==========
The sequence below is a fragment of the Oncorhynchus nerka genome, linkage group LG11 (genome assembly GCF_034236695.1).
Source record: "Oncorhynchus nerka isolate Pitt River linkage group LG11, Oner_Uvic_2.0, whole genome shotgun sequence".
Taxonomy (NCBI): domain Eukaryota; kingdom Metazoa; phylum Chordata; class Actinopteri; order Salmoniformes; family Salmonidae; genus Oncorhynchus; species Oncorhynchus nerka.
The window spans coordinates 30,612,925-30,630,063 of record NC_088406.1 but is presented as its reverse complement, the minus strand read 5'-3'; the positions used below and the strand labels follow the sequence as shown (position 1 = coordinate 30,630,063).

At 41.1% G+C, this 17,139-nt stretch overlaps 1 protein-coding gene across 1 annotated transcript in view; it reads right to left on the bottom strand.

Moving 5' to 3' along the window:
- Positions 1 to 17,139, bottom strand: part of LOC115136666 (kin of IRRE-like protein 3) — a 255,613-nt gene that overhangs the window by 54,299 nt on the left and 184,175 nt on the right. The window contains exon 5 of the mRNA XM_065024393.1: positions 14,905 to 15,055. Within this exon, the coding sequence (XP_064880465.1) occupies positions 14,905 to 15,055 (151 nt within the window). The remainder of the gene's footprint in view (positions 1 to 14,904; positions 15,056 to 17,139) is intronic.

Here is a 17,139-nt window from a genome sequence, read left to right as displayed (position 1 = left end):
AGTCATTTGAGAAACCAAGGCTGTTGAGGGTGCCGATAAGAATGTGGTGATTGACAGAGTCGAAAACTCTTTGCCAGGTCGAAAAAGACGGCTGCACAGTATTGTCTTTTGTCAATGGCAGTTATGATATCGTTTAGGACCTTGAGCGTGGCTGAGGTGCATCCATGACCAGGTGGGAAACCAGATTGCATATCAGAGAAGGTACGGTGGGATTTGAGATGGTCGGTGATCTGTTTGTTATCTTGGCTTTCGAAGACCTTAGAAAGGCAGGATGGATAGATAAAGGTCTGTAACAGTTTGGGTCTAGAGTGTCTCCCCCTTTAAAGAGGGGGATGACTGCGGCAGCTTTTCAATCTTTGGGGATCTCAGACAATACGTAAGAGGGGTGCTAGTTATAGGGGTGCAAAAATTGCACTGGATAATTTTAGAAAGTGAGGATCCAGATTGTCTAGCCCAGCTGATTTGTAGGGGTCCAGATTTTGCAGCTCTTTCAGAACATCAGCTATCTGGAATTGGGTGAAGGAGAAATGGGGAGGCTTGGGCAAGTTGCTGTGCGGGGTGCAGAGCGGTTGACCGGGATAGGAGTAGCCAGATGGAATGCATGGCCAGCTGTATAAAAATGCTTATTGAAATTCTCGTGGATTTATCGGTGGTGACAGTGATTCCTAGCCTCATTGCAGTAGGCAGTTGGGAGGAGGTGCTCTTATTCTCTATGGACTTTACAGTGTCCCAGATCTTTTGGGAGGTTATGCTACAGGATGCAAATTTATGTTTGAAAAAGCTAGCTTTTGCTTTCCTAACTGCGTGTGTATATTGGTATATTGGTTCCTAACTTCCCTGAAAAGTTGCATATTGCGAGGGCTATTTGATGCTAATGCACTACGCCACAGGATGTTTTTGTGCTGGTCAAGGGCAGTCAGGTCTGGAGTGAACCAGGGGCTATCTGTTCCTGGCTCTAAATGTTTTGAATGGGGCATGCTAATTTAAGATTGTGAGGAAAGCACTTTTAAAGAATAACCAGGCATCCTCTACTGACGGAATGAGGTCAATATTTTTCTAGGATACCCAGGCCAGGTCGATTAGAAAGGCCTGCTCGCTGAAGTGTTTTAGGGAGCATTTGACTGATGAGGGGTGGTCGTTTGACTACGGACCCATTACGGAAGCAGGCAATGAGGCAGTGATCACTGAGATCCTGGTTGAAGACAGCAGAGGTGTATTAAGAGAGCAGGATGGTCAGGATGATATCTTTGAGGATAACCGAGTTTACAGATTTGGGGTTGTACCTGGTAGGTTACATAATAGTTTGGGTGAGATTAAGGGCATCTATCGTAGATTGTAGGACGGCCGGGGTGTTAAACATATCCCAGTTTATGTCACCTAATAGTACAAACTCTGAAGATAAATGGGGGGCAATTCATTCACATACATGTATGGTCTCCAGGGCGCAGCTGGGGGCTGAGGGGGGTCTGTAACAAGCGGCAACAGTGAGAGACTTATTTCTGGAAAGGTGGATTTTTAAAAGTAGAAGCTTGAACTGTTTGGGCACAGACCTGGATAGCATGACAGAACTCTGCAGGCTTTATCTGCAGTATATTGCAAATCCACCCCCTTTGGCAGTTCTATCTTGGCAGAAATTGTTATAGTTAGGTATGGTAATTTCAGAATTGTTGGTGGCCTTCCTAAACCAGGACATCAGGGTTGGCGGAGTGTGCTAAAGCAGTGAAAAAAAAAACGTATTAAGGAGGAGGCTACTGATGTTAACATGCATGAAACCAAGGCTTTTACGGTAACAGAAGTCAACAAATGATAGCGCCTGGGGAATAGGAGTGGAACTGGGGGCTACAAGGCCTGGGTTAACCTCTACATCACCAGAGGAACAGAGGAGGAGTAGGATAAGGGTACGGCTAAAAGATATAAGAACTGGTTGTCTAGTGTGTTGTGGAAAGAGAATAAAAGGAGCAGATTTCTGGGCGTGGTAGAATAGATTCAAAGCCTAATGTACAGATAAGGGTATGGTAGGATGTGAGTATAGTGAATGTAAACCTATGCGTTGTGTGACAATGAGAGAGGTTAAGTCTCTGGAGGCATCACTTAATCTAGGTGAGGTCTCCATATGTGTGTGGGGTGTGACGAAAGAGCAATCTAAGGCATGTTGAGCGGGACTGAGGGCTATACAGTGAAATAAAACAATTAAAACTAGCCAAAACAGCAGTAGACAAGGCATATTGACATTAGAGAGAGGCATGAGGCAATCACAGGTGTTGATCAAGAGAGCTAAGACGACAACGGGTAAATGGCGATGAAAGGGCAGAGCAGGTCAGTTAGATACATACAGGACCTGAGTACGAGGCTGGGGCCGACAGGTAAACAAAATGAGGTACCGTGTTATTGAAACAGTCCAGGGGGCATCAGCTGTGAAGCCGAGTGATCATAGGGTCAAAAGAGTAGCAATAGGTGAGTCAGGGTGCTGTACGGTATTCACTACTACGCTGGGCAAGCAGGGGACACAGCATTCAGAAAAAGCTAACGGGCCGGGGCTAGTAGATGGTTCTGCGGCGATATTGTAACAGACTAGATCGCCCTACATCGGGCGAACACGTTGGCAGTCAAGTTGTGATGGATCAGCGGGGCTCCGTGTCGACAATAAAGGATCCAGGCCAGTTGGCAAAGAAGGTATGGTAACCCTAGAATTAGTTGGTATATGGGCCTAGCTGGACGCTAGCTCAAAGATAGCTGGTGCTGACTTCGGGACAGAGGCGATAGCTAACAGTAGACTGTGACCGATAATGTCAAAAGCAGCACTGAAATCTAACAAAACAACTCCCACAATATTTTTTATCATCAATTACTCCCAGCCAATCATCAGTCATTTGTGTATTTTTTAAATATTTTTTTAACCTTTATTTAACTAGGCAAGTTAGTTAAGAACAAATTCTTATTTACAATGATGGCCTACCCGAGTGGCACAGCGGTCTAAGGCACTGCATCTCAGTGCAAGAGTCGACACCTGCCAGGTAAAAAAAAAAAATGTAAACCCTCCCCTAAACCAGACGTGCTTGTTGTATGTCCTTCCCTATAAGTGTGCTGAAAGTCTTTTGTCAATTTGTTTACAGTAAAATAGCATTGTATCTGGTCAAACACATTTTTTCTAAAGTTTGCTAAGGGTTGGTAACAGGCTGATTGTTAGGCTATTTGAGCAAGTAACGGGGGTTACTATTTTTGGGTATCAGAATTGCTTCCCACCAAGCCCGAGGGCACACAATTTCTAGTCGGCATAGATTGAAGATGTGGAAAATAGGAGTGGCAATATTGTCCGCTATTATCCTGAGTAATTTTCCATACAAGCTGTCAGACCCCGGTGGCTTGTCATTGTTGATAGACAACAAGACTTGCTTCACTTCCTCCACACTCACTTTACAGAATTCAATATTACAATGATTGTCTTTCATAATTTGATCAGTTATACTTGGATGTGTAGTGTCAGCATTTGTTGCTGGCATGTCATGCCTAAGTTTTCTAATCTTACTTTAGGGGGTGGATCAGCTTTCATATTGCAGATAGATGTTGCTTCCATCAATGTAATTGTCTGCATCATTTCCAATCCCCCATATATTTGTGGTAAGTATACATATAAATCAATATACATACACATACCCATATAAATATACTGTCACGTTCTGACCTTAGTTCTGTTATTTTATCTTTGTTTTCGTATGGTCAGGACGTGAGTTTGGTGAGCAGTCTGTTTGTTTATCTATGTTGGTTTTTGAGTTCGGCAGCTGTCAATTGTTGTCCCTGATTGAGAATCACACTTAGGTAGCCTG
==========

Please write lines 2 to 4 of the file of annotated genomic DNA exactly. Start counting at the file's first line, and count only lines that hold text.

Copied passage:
Source record: "Oncorhynchus nerka isolate Pitt River linkage group LG11, Oner_Uvic_2.0, whole genome shotgun sequence".
Taxonomy (NCBI): domain Eukaryota; kingdom Metazoa; phylum Chordata; class Actinopteri; order Salmoniformes; family Salmonidae; genus Oncorhynchus; species Oncorhynchus nerka.
The window spans coordinates 30,612,925-30,630,063 of record NC_088406.1 but is presented as its reverse complement, the minus strand read 5'-3'; the positions used below and the strand labels follow the sequence as shown (position 1 = coordinate 30,630,063).